Oregon launched a program this summer requiring businesses without retirement plans to automatically enroll employees in state-run individual retirement accounts invested in mutual funds. Eight additional states are working on such initiatives, which are expected to face legal scrutiny as opponents argue they violate federal pension laws.
With more than 40% of US counties covered by only one Affordable Care Act provider and costs continuing to rise, experts say the future of the ACA exchanges is uncertain. Things are likely to stay the same in 2018, but changes could be in store in 2019 or in later years, experts say.
Principal Financial Group is rolling out a retirement modeling planner to help sponsors improve their plans. "Plan sponsors and their advisers can conduct automatic enrollment, auto-escalation and stretch-match formulas -- in real time with real client data -- to identify the most beneficial retirement solutions for their business and employees," said Jerry Patterson, Principal's senior vice president for retirement and income solutions.
The Pension Committee of the American Academy of Actuaries has proposed simplifying annual funding notices for pensions by narrowing their focus, providing narrative content and putting generic information only online. The group made the suggestions in comments to the ERISA Advisory Council of the Employee Benefits Security Administration.
Chris Eberly of the Novarica insurance IT consultancy has expressed an optimistic outlook on the future of the annuities business, claiming advisors and agents can look forward to simpler structures, faster delivery to market, more fee-based products and fewer riders and income guarantees. The days of "complex, tough-to-understand annuity products" are coming to an end, he said.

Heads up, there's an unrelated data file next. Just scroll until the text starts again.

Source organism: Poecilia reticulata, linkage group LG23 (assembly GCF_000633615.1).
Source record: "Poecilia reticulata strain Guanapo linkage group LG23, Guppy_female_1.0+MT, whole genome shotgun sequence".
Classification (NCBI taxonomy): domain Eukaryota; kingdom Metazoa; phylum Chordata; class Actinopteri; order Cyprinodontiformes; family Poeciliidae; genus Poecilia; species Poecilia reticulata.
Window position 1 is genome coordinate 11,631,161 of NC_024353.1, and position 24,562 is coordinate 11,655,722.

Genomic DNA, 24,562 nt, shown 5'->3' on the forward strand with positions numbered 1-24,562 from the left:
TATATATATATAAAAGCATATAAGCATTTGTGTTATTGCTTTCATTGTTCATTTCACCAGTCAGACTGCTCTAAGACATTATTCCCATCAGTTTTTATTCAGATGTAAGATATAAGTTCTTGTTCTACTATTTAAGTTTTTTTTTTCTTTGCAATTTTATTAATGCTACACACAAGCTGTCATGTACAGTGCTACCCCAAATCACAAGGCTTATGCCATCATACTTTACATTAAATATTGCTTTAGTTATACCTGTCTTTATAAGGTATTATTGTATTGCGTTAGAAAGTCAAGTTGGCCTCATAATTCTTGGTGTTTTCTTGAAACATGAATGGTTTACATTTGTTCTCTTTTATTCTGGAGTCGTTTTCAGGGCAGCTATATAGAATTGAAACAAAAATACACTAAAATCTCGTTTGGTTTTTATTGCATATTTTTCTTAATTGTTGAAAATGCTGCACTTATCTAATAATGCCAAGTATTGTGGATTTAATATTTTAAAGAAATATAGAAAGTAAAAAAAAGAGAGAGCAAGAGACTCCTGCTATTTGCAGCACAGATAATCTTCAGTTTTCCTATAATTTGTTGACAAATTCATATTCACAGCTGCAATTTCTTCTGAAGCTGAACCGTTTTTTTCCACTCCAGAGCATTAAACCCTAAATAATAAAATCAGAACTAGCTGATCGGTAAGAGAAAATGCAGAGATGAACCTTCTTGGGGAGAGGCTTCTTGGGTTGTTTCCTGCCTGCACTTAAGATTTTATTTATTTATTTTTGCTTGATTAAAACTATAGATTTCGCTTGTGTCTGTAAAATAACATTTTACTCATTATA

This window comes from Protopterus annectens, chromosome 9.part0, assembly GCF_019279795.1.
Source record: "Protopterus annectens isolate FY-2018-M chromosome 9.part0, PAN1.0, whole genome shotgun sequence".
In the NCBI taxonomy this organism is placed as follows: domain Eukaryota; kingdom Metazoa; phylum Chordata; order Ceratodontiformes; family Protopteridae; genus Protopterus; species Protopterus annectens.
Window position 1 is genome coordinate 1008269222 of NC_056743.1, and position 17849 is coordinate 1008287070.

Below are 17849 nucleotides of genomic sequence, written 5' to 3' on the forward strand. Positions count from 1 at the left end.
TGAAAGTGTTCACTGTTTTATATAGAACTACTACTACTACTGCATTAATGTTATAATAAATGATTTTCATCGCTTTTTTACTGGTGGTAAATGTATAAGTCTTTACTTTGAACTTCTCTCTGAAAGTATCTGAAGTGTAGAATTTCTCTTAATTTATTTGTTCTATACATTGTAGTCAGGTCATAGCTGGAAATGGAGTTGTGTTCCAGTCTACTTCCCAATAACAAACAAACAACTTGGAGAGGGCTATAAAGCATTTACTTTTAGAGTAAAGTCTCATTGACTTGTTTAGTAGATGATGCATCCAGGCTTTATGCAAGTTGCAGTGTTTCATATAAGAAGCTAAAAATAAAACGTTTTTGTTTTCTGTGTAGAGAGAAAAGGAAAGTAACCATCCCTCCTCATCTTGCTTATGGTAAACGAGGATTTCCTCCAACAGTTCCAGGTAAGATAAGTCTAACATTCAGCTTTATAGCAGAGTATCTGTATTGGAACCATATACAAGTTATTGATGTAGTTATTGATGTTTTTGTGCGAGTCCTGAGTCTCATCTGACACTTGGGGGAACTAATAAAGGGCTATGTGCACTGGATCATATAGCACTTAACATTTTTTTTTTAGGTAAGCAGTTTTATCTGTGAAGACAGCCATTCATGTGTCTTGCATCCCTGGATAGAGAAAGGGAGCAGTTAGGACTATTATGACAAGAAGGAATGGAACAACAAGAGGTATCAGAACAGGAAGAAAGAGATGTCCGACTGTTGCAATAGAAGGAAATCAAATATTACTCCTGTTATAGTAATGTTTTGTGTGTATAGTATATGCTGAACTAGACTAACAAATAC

Firms have moved 10.2 million accounts and $900 billion in assets from commission-based brokerage models to fee-based advisory accounts since the Department of Labor's fiduciary rule went into effect June 9, according to a Securities Industry and Financial Markets Association-commissioned study. The move to advisory accounts will cost investors more money, the study found, with a 110-basis-point average annual increase in the cost of fee-based accounts compared to a 46-basis-point annual rise in brokerage accounts.
Morningstar executive Aron Szapiro says data auditing could be the key to enforcing the fiduciary rule's best-interest contract exemption. He outlines a scenario in which a neutral third party would compile data on clients' portfolios, scoring them on factors such as the cost of investments and quality, asset allocations and the extent of personalized advice given, then providing an automated decision on whether they are constructed in the clients' best interest.
As life expectancy increases dramatically, the role of financial advisors in longevity planning grows more crucial, writes Kimberly Foss of Empyrion Wealth Management. She lists factors for advisors to consider as they seek to add value to the planning process.
Author and wealth planner Chris White acknowledges the difficulties of advising risk-averse clients, which he refers to as "Protectors," as their attitudes can make them reluctant to make investments or portfolio adjustments and likely to withdraw hastily at any suggestion of market turbulence. White offers six suggestions for helping them overcome their concerns and make sound financial decisions.
Joseph Belth to receive the 2017 John Newton Russell Memorial Award
NAIFA is proud to announce Joseph M. Belth, CLU, Ph.D., editor of The Insurance Forum, as the recipient of the 76th annual John Newton Russell Memorial Award. The award is the industry's highest recognition of those who exemplify the standard of commitment to the life insurance industry. Read more at the Advisor Today Blog.